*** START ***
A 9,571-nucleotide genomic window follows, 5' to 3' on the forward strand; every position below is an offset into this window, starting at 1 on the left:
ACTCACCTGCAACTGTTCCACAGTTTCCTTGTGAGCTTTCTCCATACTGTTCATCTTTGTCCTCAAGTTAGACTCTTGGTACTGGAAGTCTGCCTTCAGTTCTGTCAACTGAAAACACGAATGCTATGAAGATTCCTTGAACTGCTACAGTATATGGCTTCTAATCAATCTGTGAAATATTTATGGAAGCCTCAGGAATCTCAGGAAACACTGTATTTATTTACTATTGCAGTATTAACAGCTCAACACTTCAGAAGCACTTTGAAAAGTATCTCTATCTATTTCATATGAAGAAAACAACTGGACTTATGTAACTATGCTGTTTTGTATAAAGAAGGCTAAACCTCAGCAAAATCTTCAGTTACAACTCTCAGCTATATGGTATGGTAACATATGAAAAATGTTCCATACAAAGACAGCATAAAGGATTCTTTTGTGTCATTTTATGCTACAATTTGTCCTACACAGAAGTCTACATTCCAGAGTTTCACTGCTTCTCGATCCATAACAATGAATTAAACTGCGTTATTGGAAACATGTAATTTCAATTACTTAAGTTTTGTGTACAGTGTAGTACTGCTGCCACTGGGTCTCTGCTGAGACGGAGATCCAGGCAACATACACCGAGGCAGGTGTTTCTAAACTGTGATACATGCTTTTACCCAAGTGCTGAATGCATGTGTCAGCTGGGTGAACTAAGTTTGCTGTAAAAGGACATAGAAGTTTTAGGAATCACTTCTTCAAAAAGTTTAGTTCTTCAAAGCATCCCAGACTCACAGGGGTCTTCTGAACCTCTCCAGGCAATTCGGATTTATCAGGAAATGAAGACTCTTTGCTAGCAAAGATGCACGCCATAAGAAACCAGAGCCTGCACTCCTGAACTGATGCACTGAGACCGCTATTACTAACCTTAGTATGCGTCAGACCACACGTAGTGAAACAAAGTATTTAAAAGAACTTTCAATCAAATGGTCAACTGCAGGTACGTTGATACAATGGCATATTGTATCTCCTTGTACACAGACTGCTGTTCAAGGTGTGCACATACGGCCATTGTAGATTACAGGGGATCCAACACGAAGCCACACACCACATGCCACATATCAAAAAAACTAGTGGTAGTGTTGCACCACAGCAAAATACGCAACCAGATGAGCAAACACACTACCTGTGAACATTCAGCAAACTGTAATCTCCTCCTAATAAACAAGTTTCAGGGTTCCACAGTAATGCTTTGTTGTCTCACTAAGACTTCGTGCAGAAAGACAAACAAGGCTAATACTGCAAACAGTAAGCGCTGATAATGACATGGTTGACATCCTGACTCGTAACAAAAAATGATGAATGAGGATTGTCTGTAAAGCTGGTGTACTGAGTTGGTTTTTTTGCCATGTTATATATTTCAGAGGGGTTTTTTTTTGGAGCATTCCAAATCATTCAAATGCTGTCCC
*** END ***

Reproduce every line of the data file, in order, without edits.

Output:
A 9,571-nucleotide genomic window follows, 5' to 3' on the forward strand; every position below is an offset into this window, starting at 1 on the left:
ACTCACCTGCAACTGTTCCACAGTTTCCTTGTGAGCTTTCTCCATACTGTTCATCTTTGTCCTCAAGTTAGACTCTTGGTACTGGAAGTCTGCCTTCAGTTCTGTCAACTGAAAACACGAATGCTATGAAGATTCCTTGAACTGCTACAGTATATGGCTTCTAATCAATCTGTGAAATATTTATGGAAGCCTCAGGAATCTCAGGAAACACTGTATTTATTTACTATTGCAGTATTAACAGCTCAACACTTCAGAAGCACTTTGAAAAGTATCTCTATCTATTTCATATGAAGAAAACAACTGGACTTATGTAACTATGCTGTTTTGTATAAAGAAGGCTAAACCTCAGCAAAATCTTCAGTTACAACTCTCAGCTATATGGTATGGTAACATATGAAAAATGTTCCATACAAAGACAGCATAAAGGATTCTTTTGTGTCATTTTATGCTACAATTTGTCCTACACAGAAGTCTACATTCCAGAGTTTCACTGCTTCTCGATCCATAACAATGAATTAAACTGCGTTATTGGAAACATGTAATTTCAATTACTTAAGTTTTGTGTACAGTGTAGTACTGCTGCCACTGGGTCTCTGCTGAGACGGAGATCCAGGCAACATACACCGAGGCAGGTGTTTCTAAACTGTGATACATGCTTTTACCCAAGTGCTGAATGCATGTGTCAGCTGGGTGAACTAAGTTTGCTGTAAAAGGACATAGAAGTTTTAGGAATCACTTCTTCAAAAAGTTTAGTTCTTCAAAGCATCCCAGACTCACAGGGGTCTTCTGAACCTCTCCAGGCAATTCGGATTTATCAGGAAATGAAGACTCTTTGCTAGCAAAGATGCACGCCATAAGAAACCAGAGCCTGCACTCCTGAACTGATGCACTGAGACCGCTATTACTAACCTTAGTATGCGTCAGACCACACGTAGTGAAACAAAGTATTTAAAAGAACTTTCAATCAAATGGTCAACTGCAGGTACGTTGATACAATGGCATATTGTATCTCCTTGTACACAGACTGCTGTTCAAGGTGTGCACATACGGCCATTGTAGATTACAGGGGATCCAACACGAAGCCACACACCACATGCCACATATCAAAAAAACTAGTGGTAGTGTTGCACCACAGCAAAATACGCAACCAGATGAGCAAACACACTACCTGTGAACATTCAGCAAACTGTAATCTCCTCCTAATAAACAAGTTTCAGGGTTCCACAGTAATGCTTTGTTGTCTCACTAAGACTTCGTGCAGAAAGACAAACAAGGCTAATACTGCAAACAGTAAGCGCTGATAATGACATGGTTGACATCCTGACTCGTAACAAAAAATGATGAATGAGGATTGTCTGTAAAGCTGGTGTACTGAGTTGGTTTTTTTGCCATGTTATATATTTCAGAGGGGTTTTTTTTTGGAGCATTCCAAATCATTCAAATGCTGTCCC